Mobile

Broadcom, Philips shrink Wi-Fi phone chips

The chipmakers are set to announce new Wi-Fi chips aimed at the cell phone market, a move that could revitalize the prospects of the popular 802.11b standard.

Chipmakers Broadcom and Philips Semiconductors are set to announce Monday smaller and more power-efficient Wi-Fi chips, a move that could revitalize the prospects of the popular 802.11b standard.

The new chips are based on the 802.11b wireless networking standard and will target manufacturers of portable devices, such as cell phones, handhelds and digital cameras, according to sources close to the companies' plans. Broadcom is expected to announce a single chip Wi-Fi product, while Philips Semiconductors, the chipmaking division of Royal Philips Electronics, will introduce a combined package of two Wi-Fi chips, which is still considerably smaller than current products, the sources said.

Philips and Broadcom representatives declined to comment on this story.

By offering chips aimed at high-volume products such as portable devices, the companies could add new life to the 802.11b standard. After the introduction of the higher throughput 802.11g standard, which is interoperable with networks using the 802.11b standard, the future of 802.11b was in question. The 802.11g standard allows for the wireless transfer of 54 megabits per second (mbps) versus 11mbps for the 802.11b standard.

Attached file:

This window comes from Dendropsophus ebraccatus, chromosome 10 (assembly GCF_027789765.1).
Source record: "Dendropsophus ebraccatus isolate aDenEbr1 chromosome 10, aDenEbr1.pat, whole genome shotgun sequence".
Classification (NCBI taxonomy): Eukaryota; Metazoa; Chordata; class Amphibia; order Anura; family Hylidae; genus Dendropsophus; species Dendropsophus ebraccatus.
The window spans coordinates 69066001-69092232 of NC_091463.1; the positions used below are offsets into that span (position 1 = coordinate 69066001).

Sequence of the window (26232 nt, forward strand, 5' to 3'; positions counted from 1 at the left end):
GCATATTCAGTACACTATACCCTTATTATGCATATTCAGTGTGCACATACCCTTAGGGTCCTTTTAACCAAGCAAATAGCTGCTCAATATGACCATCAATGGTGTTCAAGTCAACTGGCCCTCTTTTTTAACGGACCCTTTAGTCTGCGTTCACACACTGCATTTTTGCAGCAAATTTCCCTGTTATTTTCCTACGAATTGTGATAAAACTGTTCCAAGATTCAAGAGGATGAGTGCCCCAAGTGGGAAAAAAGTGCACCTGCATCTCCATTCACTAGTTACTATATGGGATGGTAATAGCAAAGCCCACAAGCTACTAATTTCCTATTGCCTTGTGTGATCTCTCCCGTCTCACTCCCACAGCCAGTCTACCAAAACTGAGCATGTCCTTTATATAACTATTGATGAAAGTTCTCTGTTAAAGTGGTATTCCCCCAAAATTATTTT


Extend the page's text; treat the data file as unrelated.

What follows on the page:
Products based on 802.11g picked up where 802.11b slackened in the second quarter of 2003 and helped maintain strong growth in wireless networking, according to research firm Dell'Oro Group. Worldwide handset shipments in the second quarter grew 19.2 percent, to 118.3 million units, compared with the same period a year ago, according to research firm IDC.

Analysts had speculated that low-power versions of 802.11b chips would be suitable for popular portable devices and, hence, attractive to chipmakers and manufacturers. But the chips' relatively high power consumption was a challenge, and their larger size meant the devices had to be bigger.

Broadcom's new chip, however, combines the three main components of Wi-Fi processors--the MAC, baseband and radio--onto one chip, resulting in a smaller and cheaper product. The company also has improved the internal power management features of the chip so that it is up to 80 percent more efficient than previous Broadcom Wi-Fi products. Early versions of the processor are being sampled by manufacturers. The company is not expected to announce pricing or when the chip will be available in high volumes.

Philips' chip is not a single product, but it is smaller and will consume less power than previous 802.11b chips. The company is expected to introduce a smaller 802.11b chip in the first quarter of next year, according to those familiar with the company's plans.